• It all began with a baby blanket that will be a very large blanket. I only knit for very special people who have given me so much that I don’t know how to thank. But knitting triangles x48 has me also working on the Carbeth cardigan. Both are knit from the Spud and Chloe cotton/wool mix. Expensive but worth it. So many project

  • I look forward to your columns. I love your sweaters, your colour choices, your mods, and most of all, seeing the sweaters on a body that that isn’t typical model shape and size! You help me see how a sweater might really look in the real world, and I wish more designers would offer a range of photos to give knitters more visual info. Thank you!

    • You are a genius! Gorgeous colors and so many great patterns. Thank you!!

  • The Soldotnas are equally fabulous and look great on you and Jellybean! Love the colors. Ditto your Peplum Top. Thank you again for proving the joy of knitting what we want and like thus will wear.

  • What everyone else said – my queue always grows when Dana does a column! So many good ideas!

  • I am so in awe of your knitting speed!

  • Always inspirational and beautiful work!!


  • Great post!

  • Oh Dana, you are just the best! These colors … I just love it! I am also a big fan of cotton. Just have to go and find all these nice colors. Thank you for your inspiration!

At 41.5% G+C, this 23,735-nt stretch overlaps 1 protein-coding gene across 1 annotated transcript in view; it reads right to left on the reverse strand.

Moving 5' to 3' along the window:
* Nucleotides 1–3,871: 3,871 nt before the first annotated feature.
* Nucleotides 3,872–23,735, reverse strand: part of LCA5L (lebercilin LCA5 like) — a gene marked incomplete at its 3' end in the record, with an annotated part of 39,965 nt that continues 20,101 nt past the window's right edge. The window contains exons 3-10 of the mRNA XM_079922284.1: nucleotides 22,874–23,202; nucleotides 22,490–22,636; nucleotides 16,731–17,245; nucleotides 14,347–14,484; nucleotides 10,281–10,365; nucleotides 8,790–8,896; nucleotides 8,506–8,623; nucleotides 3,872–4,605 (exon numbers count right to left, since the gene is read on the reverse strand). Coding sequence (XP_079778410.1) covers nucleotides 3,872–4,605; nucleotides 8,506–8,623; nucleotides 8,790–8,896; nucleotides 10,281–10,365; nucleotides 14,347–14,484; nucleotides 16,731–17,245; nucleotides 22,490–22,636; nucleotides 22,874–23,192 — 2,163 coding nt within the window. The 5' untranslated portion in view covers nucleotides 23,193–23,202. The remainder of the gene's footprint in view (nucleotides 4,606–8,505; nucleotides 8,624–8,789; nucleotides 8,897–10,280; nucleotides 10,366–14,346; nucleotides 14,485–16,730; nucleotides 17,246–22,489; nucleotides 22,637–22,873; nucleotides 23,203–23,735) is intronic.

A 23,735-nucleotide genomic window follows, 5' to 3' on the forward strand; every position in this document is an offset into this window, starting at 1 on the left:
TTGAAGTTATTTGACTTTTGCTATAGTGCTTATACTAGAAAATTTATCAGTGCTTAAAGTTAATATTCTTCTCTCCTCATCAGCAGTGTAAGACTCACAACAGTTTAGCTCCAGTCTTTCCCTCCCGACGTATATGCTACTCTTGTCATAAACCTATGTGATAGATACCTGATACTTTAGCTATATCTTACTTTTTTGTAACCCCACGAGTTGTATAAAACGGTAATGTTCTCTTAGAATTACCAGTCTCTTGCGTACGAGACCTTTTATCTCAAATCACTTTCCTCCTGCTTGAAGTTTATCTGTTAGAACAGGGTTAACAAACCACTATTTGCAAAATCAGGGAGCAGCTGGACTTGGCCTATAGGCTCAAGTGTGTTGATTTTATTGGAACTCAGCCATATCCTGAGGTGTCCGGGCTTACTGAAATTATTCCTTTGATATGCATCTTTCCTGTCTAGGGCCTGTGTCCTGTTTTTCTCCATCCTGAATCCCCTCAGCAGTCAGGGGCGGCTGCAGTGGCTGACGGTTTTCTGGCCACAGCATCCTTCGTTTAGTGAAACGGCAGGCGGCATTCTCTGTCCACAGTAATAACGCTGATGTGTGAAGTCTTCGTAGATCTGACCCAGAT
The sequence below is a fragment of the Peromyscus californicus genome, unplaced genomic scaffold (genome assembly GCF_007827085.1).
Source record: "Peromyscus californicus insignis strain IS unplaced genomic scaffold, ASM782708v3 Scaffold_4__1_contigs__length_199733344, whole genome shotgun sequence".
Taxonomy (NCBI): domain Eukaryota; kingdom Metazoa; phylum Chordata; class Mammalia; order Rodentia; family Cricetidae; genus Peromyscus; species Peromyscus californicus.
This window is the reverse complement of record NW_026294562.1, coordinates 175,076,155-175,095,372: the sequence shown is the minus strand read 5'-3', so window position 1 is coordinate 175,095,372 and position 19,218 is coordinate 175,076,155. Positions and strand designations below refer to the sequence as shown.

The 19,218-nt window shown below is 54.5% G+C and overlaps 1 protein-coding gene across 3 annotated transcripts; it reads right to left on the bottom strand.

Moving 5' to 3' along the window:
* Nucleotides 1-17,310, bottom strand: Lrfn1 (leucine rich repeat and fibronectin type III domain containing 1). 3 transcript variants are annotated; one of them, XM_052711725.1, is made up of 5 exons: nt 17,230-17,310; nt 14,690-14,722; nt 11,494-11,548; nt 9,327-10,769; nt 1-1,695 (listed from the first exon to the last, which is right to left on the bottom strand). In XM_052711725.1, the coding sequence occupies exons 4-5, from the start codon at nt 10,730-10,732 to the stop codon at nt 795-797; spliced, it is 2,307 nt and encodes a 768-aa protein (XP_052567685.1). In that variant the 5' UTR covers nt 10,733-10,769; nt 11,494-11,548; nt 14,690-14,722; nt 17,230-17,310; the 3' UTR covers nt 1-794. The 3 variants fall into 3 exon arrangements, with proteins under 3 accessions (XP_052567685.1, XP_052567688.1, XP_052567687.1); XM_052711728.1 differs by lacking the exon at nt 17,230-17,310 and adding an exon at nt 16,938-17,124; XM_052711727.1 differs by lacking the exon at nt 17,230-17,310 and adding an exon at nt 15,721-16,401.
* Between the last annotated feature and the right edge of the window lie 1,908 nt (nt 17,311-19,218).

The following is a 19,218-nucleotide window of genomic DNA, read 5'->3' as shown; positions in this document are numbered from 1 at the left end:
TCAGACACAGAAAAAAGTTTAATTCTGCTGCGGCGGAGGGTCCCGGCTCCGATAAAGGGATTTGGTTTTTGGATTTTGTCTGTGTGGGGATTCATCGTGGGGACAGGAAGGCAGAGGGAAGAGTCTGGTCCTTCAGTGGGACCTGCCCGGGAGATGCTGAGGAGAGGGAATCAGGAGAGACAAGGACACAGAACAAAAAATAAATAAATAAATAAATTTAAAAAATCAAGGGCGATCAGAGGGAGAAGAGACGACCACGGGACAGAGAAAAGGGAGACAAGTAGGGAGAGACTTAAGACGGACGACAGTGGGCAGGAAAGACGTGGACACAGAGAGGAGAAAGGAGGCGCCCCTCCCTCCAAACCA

• now I wanna make them all

  • This is so great! I watched your Jellybean intro several times, because both of you are just so adorable! Your Soldatna sweater is beautiful: I love the colors, and the texture is great, too. It almost looks like a mosaic. Also, thanks so much for your sweater-knitting tips. I think that the “know your body” tip is the best one you offer. I have different fit issues than you, as I am tall and long-waisted. For me that means that I always need more length in the torso than any pattern or store bought tops call for/have. Though crops are cute, I know that I do much better in a tunic length, even though it means more yarn!

  • Just watched the video and ir was SO INSPIRATIONAL . Thanks for all the comment about knowing your body, and what works for you. SO TRUE . Like you mentioned, a lot of us have big bodies, and we need modification.,I myself prefer loose.
    And your yarn stuff. Blew me away. So inspiring . And In haven’t even mentioned the dog. My rascals need a sweater too . Thanks for a great video

  • I LOVE that Peplum Top on you!

  • Thank you so much for sharing! I love listening to you!

  • Your video made me happy. 🙂
    And I appreciate the advice about going down a size if a lot of ease doesn’t work for you; I agree 100%.

  • Dear Dana
    You are so talented and your knitting is beautiful.Can you,please,do a KAL class on yoke fair isle top down sweater.As a professor ,you will be perfect to teach us.I would sign up for such a class regardless of the price.Being old ,high risk for this virus,I can not attend any workshops for now.
    I ,also,love to read or listen to books while knitting.I recommend 2 I recently red.An American marriage and The street by Ann Petry.

  • Hi Dana,
    I love your work with matching doggie sweaters! Would it be too much to ask for (too easy for you to consider at this point) a few patterns for beginner knitters? Thank you!